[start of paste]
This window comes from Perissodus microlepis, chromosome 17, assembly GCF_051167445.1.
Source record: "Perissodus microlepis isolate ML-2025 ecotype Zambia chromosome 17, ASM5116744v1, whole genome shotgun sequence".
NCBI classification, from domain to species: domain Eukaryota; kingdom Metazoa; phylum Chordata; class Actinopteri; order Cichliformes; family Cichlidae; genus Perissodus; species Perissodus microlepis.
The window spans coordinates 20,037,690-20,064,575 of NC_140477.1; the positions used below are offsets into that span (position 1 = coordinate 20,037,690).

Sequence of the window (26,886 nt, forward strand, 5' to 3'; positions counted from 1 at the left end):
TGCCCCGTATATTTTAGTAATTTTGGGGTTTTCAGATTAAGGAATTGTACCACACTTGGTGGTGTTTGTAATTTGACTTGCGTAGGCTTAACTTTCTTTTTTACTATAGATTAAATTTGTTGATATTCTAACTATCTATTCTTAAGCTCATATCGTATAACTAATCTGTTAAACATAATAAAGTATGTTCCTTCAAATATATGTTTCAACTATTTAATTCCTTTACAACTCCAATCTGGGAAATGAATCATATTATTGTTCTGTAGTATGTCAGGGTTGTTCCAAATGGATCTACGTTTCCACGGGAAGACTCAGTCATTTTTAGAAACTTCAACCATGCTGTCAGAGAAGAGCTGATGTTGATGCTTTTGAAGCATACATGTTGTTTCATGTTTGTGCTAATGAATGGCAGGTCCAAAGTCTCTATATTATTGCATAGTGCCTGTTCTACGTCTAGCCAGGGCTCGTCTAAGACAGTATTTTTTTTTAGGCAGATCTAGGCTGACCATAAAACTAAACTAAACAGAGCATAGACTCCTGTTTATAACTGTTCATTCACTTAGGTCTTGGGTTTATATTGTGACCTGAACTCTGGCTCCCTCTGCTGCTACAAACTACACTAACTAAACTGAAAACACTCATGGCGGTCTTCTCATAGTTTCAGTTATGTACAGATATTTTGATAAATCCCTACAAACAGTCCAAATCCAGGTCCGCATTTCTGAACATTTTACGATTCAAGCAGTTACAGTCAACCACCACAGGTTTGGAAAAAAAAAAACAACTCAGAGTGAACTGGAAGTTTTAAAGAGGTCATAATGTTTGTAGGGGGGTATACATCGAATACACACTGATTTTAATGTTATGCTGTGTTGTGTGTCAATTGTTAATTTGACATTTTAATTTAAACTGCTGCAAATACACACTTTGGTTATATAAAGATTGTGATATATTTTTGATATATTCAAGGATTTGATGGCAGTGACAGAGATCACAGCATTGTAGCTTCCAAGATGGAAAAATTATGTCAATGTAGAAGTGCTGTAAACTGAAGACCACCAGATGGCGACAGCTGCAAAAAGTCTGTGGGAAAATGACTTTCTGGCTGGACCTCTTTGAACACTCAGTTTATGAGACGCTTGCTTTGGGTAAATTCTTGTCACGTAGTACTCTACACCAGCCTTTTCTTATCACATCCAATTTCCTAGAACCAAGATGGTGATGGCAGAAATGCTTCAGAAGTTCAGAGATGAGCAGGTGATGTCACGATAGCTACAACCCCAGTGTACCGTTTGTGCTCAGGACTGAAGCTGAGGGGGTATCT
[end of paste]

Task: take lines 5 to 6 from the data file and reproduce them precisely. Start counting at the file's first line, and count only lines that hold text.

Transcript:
Sequence of the window (26,886 nt, forward strand, 5' to 3'; positions counted from 1 at the left end):
TGCCCCGTATATTTTAGTAATTTTGGGGTTTTCAGATTAAGGAATTGTACCACACTTGGTGGTGTTTGTAATTTGACTTGCGTAGGCTTAACTTTCTTTTTTACTATAGATTAAATTTGTTGATATTCTAACTATCTATTCTTAAGCTCATATCGTATAACTAATCTGTTAAACATAATAAAGTATGTTCCTTCAAATATATGTTTCAACTATTTAATTCCTTTACAACTCCAATCTGGGAAATGAATCATATTATTGTTCTGTAGTATGTCAGGGTTGTTCCAAATGGATCTACGTTTCCACGGGAAGACTCAGTCATTTTTAGAAACTTCAACCATGCTGTCAGAGAAGAGCTGATGTTGATGCTTTTGAAGCATACATGTTGTTTCATGTTTGTGCTAATGAATGGCAGGTCCAAAGTCTCTATATTATTGCATAGTGCCTGTTCTACGTCTAGCCAGGGCTCGTCTAAGACAGTATTTTTTTTTAGGCAGATCTAGGCTGACCATAAAACTAAACTAAACAGAGCATAGACTCCTGTTTATAACTGTTCATTCACTTAGGTCTTGGGTTTATATTGTGACCTGAACTCTGGCTCCCTCTGCTGCTACAAACTACACTAACTAAACTGAAAACACTCATGGCGGTCTTCTCATAGTTTCAGTTATGTACAGATATTTTGATAAATCCCTACAAACAGTCCAAATCCAGGTCCGCATTTCTGAACATTTTACGATTCAAGCAGTTACAGTCAACCACCACAGGTTTGGAAAAAAAAAAACAACTCAGAGTGAACTGGAAGTTTTAAAGAGGTCATAATGTTTGTAGGGGGGTATACATCGAATACACACTGATTTTAATGTTATGCTGTGTTGTGTGTCAATTGTTAATTTGACATTTTAATTTAAACTGCTGCAAATACACACTTTGGTTATATAAAGATTGTGATATATTTTTGATATATTCAAGGATTTGATGGCAGTGACAGAGATCACAGCATTGTAGCTTCCAAGATGGAAAAATTATGTCAATGTAGAAGTGCTGTAAACTGAAGACCACCAGATGGCGACAGCTGCAAAAAGTCTGTGGGAAAATGACTTTCTGGCTGGACCTCTTTGAACACTCAGTTTATGAGACGCTTGCTTTGGGTAAATTCTTGTCACGTAGTACTCTACACCAGCCTTTTCTTATCACATCCAATTTCCTAGAACCAAGATGGTGATGGCAGAAATGCTTCAGAAGTTCAGAGATGAGCAGGTGATGTCACGATAGCTACAACCCCAGTGTACCGTTTGTGCTCAGGACTGAAGCTGAGGGGGTATCT